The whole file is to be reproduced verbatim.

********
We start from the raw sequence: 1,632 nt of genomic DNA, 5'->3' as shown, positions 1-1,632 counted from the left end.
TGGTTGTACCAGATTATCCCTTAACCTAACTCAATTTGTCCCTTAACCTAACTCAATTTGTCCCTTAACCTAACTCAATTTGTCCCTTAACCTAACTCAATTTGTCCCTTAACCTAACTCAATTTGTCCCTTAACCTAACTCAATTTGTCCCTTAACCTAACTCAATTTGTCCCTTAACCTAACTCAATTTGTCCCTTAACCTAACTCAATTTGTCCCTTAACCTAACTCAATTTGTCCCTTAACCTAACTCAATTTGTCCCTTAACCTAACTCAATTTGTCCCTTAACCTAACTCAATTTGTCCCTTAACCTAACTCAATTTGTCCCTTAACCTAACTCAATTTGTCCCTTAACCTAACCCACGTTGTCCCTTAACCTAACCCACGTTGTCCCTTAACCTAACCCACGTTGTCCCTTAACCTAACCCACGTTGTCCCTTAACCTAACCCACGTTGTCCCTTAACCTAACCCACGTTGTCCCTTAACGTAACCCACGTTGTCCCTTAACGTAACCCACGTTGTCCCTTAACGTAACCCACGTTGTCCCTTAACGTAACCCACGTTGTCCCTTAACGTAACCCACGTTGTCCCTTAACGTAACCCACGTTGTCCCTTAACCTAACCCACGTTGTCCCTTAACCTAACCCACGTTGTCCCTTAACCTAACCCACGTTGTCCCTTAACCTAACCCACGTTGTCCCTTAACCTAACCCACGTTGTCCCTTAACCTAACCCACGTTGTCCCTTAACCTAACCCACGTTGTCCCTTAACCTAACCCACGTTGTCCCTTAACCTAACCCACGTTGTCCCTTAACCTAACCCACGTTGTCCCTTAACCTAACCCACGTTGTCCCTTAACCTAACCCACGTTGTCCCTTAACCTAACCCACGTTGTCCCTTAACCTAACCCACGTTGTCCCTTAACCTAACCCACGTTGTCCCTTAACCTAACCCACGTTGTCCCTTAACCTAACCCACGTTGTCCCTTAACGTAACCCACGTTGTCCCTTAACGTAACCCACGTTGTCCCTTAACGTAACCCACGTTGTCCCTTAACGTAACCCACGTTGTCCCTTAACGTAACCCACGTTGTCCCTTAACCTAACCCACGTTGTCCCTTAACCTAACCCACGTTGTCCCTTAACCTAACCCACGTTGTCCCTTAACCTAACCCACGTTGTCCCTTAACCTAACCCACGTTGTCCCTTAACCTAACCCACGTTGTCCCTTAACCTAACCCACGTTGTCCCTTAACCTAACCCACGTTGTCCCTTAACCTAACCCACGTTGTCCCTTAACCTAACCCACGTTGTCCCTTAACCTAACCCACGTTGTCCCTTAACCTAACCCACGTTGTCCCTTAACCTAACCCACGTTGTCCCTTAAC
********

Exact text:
We start from the raw sequence: 1,632 nt of genomic DNA, 5'->3' as shown, positions 1-1,632 counted from the left end.
TGGTTGTACCAGATTATCCCTTAACCTAACTCAATTTGTCCCTTAACCTAACTCAATTTGTCCCTTAACCTAACTCAATTTGTCCCTTAACCTAACTCAATTTGTCCCTTAACCTAACTCAATTTGTCCCTTAACCTAACTCAATTTGTCCCTTAACCTAACTCAATTTGTCCCTTAACCTAACTCAATTTGTCCCTTAACCTAACTCAATTTGTCCCTTAACCTAACTCAATTTGTCCCTTAACCTAACTCAATTTGTCCCTTAACCTAACTCAATTTGTCCCTTAACCTAACTCAATTTGTCCCTTAACCTAACTCAATTTGTCCCTTAACCTAACTCAATTTGTCCCTTAACCTAACCCACGTTGTCCCTTAACCTAACCCACGTTGTCCCTTAACCTAACCCACGTTGTCCCTTAACCTAACCCACGTTGTCCCTTAACCTAACCCACGTTGTCCCTTAACCTAACCCACGTTGTCCCTTAACGTAACCCACGTTGTCCCTTAACGTAACCCACGTTGTCCCTTAACGTAACCCACGTTGTCCCTTAACGTAACCCACGTTGTCCCTTAACGTAACCCACGTTGTCCCTTAACGTAACCCACGTTGTCCCTTAACCTAACCCACGTTGTCCCTTAACCTAACCCACGTTGTCCCTTAACCTAACCCACGTTGTCCCTTAACCTAACCCACGTTGTCCCTTAACCTAACCCACGTTGTCCCTTAACCTAACCCACGTTGTCCCTTAACCTAACCCACGTTGTCCCTTAACCTAACCCACGTTGTCCCTTAACCTAACCCACGTTGTCCCTTAACCTAACCCACGTTGTCCCTTAACCTAACCCACGTTGTCCCTTAACCTAACCCACGTTGTCCCTTAACCTAACCCACGTTGTCCCTTAACCTAACCCACGTTGTCCCTTAACCTAACCCACGTTGTCCCTTAACCTAACCCACGTTGTCCCTTAACCTAACCCACGTTGTCCCTTAACGTAACCCACGTTGTCCCTTAACGTAACCCACGTTGTCCCTTAACGTAACCCACGTTGTCCCTTAACGTAACCCACGTTGTCCCTTAACGTAACCCACGTTGTCCCTTAACCTAACCCACGTTGTCCCTTAACCTAACCCACGTTGTCCCTTAACCTAACCCACGTTGTCCCTTAACCTAACCCACGTTGTCCCTTAACCTAACCCACGTTGTCCCTTAACCTAACCCACGTTGTCCCTTAACCTAACCCACGTTGTCCCTTAACCTAACCCACGTTGTCCCTTAACCTAACCCACGTTGTCCCTTAACCTAACCCACGTTGTCCCTTAACCTAACCCACGTTGTCCCTTAACCTAACCCACGTTGTCCCTTAACCTAACCCACGTTGTCCCTTAAC